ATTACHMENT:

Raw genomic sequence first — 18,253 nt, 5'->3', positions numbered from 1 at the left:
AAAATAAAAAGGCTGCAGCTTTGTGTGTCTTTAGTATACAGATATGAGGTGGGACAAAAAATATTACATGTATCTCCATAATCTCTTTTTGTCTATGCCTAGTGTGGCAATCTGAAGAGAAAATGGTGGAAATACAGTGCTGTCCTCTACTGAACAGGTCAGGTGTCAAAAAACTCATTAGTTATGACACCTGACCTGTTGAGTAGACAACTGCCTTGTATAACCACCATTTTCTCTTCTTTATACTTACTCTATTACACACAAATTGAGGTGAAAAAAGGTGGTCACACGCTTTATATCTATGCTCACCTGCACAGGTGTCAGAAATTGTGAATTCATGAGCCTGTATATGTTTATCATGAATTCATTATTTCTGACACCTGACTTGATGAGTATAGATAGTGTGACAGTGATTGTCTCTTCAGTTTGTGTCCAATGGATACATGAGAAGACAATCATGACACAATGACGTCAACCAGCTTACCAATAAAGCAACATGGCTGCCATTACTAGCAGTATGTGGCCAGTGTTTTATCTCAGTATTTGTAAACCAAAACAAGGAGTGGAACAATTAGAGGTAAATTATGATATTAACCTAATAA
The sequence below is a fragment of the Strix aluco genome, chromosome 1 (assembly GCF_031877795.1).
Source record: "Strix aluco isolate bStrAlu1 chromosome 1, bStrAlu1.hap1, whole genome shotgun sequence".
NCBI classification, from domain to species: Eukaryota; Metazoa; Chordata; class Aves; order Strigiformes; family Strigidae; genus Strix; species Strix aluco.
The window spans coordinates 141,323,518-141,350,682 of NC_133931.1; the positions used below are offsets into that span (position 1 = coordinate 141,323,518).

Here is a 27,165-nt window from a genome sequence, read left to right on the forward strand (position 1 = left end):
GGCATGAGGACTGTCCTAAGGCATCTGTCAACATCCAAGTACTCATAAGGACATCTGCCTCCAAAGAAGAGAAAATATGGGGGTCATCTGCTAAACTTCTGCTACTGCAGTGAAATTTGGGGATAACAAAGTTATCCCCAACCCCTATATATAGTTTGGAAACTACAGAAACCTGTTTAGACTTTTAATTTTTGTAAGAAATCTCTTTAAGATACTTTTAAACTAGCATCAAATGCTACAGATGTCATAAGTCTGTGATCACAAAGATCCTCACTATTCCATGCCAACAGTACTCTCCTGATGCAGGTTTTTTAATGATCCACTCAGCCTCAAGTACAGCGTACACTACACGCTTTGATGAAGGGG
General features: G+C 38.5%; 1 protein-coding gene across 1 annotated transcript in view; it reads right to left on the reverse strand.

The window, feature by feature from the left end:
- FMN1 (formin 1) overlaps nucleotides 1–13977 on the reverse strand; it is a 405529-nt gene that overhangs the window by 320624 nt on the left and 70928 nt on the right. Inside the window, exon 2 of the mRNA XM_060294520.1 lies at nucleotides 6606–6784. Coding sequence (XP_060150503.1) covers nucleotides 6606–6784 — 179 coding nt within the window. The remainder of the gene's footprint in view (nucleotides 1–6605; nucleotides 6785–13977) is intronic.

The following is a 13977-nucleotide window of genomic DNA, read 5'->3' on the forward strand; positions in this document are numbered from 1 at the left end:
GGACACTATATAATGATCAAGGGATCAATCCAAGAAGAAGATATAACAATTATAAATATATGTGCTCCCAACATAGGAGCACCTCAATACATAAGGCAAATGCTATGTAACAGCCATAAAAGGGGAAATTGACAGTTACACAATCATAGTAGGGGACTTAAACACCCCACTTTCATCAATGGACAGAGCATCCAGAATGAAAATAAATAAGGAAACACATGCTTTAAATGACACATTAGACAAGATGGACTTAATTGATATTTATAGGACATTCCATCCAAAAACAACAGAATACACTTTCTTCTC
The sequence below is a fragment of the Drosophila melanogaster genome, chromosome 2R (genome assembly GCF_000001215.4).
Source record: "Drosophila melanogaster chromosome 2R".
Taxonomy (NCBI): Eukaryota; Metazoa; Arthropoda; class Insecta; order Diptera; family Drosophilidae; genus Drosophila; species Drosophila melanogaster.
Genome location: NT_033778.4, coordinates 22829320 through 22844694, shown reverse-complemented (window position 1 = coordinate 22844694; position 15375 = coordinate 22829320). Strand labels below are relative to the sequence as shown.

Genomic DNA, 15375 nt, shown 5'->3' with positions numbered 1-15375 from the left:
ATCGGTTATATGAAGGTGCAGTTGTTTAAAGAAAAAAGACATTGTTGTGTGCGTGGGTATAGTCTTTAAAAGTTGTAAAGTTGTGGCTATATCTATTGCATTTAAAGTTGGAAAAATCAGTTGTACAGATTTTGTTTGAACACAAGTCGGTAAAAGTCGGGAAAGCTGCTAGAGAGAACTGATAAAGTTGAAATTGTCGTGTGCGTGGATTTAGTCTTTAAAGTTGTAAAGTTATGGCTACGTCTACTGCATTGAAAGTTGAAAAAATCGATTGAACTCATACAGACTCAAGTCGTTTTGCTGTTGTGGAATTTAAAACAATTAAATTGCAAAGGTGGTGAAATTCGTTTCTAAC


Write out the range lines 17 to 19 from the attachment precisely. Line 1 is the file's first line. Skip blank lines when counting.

Genome location: NT_033778.4, coordinates 22829320 through 22844694, shown reverse-complemented (window position 1 = coordinate 22844694; position 15375 = coordinate 22829320). Strand labels below are relative to the sequence as shown.

Genomic DNA, 15375 nt, shown 5'->3' with positions numbered 1-15375 from the left:
ATCGGTTATATGAAGGTGCAGTTGTTTAAAGAAAAAAGACATTGTTGTGTGCGTGGGTATAGTCTTTAAAAGTTGTAAAGTTGTGGCTATATCTATTGCATTTAAAGTTGGAAAAATCAGTTGTACAGATTTTGTTTGAACACAAGTCGGTAAAAGTCGGGAAAGCTGCTAGAGAGAACTGATAAAGTTGAAATTGTCGTGTGCGTGGATTTAGTCTTTAAAGTTGTAAAGTTATGGCTACGTCTACTGCATTGAAAGTTGAAAAAATCGATTGAACTCATACAGACTCAAGTCGTTTTGCTGTTGTGGAATTTAAAACAATTAAATTGCAAAGGTGGTGAAATTCGTTTCTAAC